Know when to trust your own judgement

“Khun Kriengsak, I want you to coach me on my judgement,” Natee says to me. “My board has told me that I made a poor decision in hiring a chief marketing officer six months ago.”

“Tell me more, Khun Natee.”

“Six months after I was appointed, our chief marketing officer retired and there were no internal candidates to replace her. I hired an executive search firm to find a replacement.

“After a systematic screening process, the search firm came up with two candidates. The first was good and was seeking a reasonable compensation package within the range that we had in mind.

“The second candidate was better but was seeking 30% higher compensation than the first one. If I had to hire the second one I would need special permission from the board because what he was seeking was 20% over our standard scale for the position.

“I was reluctant. My initial judgement was to choose the second candidate and seek the board’s approval. But I was uncomfortable about fighting for my choice.

“After holding off on a decision for a week, the pressure of work forced me to make a judgement call. So, I chose the first candidate. It turns out now that he hasn’t lived up to expectations. I have to spend a lot of time helping him. It will take another six months to groom him up to perform at the level we need.”

“If you could go back in time, what would you do it differently?” I ask.

“I would seek board approval for the second candidate.”

“That’s good. But tell me more. What held you back from taking that action in the first place?”

“I was afraid that the board might perceive that I was weak in negotiation.”

“What made you believe that?”

“Because the second candidate was more expensive than the first by 30%.”

“Let’s use the same scenario. If you could go back in time and you had to convince the board, how would you do it?”

“I would explain that this is a strategic position aligned with our strategy. We need a candidate who can make things happen fast. So, it’s a critical strategic decision, not a normal standard decision. Hence, I would seek for the board to allow me to deviate from the standard compensation guideline.”

“I think you would have had a better chance obtaining board approval.”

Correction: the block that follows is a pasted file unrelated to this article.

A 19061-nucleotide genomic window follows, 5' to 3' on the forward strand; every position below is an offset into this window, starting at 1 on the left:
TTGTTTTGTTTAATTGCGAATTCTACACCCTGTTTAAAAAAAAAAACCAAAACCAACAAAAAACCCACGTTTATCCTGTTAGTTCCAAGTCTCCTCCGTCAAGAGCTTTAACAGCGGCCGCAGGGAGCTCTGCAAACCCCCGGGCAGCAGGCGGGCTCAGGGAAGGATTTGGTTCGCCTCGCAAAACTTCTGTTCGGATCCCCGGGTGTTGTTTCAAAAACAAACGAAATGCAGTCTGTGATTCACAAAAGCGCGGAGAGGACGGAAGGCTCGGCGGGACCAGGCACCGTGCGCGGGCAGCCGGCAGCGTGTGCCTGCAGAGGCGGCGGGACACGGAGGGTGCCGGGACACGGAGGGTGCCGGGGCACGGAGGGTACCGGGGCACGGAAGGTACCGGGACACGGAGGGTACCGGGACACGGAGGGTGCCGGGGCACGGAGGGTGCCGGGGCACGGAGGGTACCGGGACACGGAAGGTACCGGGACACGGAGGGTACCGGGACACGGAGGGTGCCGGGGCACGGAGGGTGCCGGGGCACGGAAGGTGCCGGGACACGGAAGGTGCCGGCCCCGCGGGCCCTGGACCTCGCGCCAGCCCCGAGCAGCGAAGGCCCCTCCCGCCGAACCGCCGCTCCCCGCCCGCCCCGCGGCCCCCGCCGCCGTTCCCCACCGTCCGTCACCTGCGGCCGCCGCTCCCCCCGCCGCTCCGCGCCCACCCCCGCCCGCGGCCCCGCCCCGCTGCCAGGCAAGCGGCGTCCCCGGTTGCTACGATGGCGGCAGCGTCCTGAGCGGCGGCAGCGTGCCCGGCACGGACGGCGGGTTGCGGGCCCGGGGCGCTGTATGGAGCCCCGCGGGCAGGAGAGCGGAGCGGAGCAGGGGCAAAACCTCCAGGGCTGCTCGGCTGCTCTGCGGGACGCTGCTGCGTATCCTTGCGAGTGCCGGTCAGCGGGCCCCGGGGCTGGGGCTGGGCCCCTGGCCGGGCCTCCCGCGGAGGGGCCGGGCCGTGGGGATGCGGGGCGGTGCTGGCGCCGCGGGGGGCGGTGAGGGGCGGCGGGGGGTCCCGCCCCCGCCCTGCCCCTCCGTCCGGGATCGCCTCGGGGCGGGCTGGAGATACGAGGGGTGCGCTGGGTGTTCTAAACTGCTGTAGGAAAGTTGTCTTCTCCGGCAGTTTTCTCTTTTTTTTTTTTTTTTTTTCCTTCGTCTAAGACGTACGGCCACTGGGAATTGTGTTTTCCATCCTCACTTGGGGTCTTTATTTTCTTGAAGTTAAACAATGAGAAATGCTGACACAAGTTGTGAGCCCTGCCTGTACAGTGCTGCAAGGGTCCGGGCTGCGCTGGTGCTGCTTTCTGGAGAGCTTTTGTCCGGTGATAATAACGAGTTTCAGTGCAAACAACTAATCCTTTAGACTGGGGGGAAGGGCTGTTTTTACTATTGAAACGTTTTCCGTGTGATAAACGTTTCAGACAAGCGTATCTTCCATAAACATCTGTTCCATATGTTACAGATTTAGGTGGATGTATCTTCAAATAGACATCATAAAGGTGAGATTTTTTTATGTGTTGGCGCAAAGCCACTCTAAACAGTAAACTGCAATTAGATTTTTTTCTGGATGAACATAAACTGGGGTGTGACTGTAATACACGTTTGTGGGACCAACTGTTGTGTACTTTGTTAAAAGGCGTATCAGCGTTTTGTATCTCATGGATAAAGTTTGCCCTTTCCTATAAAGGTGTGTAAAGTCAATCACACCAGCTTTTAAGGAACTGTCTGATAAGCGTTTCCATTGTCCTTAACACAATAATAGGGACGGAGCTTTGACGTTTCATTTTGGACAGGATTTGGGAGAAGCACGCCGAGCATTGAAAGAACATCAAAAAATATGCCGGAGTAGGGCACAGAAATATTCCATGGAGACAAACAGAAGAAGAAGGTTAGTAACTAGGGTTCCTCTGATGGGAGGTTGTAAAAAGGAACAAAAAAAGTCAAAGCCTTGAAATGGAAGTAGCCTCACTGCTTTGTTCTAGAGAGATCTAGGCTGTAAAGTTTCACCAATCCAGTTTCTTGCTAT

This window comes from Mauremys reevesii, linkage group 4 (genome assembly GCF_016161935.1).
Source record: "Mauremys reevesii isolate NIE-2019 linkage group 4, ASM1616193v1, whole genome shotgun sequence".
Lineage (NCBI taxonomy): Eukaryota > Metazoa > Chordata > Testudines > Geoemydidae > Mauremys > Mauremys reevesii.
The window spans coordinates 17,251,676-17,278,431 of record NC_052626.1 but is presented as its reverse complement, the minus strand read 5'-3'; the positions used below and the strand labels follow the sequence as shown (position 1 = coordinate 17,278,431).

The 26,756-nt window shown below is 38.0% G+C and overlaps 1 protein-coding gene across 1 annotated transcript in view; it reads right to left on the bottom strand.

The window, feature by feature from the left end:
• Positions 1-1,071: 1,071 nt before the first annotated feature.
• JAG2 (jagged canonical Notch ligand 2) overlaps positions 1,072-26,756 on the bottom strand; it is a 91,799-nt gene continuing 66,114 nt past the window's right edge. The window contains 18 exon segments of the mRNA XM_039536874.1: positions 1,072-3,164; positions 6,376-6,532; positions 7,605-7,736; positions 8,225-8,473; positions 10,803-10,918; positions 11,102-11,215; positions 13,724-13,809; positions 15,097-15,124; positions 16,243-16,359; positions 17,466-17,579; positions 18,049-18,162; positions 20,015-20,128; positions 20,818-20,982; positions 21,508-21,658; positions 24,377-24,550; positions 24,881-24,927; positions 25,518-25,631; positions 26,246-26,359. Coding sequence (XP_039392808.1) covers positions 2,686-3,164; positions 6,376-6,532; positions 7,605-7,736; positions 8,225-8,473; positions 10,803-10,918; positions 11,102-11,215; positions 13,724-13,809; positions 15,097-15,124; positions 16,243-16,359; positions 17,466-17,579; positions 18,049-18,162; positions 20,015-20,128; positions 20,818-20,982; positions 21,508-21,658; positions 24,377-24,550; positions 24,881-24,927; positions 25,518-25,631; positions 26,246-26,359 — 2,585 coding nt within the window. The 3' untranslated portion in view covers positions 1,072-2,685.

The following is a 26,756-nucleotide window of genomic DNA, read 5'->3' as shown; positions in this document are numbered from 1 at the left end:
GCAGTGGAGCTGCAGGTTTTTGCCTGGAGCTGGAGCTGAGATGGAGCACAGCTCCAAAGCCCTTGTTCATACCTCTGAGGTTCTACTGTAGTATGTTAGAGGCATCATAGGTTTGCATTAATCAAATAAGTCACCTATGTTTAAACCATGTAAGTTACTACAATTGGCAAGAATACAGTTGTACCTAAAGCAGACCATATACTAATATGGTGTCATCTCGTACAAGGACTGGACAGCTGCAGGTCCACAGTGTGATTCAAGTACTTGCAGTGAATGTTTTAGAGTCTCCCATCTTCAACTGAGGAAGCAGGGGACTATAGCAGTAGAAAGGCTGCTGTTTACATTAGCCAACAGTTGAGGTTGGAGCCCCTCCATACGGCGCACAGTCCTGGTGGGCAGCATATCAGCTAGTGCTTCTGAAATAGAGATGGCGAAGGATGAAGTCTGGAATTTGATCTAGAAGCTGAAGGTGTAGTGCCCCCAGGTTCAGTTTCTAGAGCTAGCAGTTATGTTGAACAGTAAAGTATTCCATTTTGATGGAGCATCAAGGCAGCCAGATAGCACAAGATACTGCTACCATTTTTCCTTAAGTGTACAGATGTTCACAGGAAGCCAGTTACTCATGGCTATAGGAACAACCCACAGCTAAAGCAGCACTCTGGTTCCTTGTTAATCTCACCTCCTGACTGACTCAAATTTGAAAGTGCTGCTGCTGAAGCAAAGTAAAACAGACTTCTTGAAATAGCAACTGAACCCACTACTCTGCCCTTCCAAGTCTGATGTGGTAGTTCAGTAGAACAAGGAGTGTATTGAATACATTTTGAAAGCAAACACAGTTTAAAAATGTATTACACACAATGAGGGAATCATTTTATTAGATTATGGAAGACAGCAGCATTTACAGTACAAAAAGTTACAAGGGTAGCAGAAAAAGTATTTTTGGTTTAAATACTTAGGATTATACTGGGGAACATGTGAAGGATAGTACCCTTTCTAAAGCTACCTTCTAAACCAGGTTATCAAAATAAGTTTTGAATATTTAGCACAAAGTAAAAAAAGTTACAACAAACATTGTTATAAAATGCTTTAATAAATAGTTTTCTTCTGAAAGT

“I also thought about this at that time. But I was a bit nervous about going to the board.”


“Coach, I was afraid that the board would perceive me as a rookie CEO. I was facing a challenging situation that was not really that critical but I was unable to handle it by myself.”

“What made you think that way?”

“My past experience. I have sat in the board for quite some time. The previous CEO was a weak personality. He always sought special permission from the board in every matter.”

“How frequently?”

“Almost every month.”

“What about you in the first six months?”

“I didn’t have any such issues in the first six months. If I had proposed the case of the marketing chief, it would have been the first.”

“If you did that, do you think the board would have considered you as weak as the previous CEO?”

“Coach, I don’t think so.”

“What did you learn, Khun Natee?”

“I was wrong in my judgement.”

“Would you mind if I share my view on this?”

“Coach, I’m all ears.”

“You did have the right judgement in the first place. You knew the second candidate was fitter than the first one. So, let me clarify with you: you had sound judgement for the selection.

“Then, you decided not to go to the board. I think that was not sound judgement. It’s more like being on autopilot.”

“Coach, what do you mean?”

“Khun Natee, your judgement was right but you made a decision based on your faulty assumption that it would make you look bad in the board’s view. That was irrational thinking. You realise it now.

“Inside our head, we always have two minds. The conscious mind the one that always uses rationality in making decisions. The other one is the autopilot mind _ the mind that we use based on our own experience, beliefs and style. On autopilot, we didn’t even think.”

“What should I do?”

“What do you think?”

“I have to have better self awareness whenever I make a critical judgement. Am I on autopilot or in rational thinker mode?”

“Lets do that. I want you to observe yourself for two weeks. Each day you record how you make your judgements. At the end of the day, classify them into these two categories. By doing this, you will improve your self-awareness tremendously.”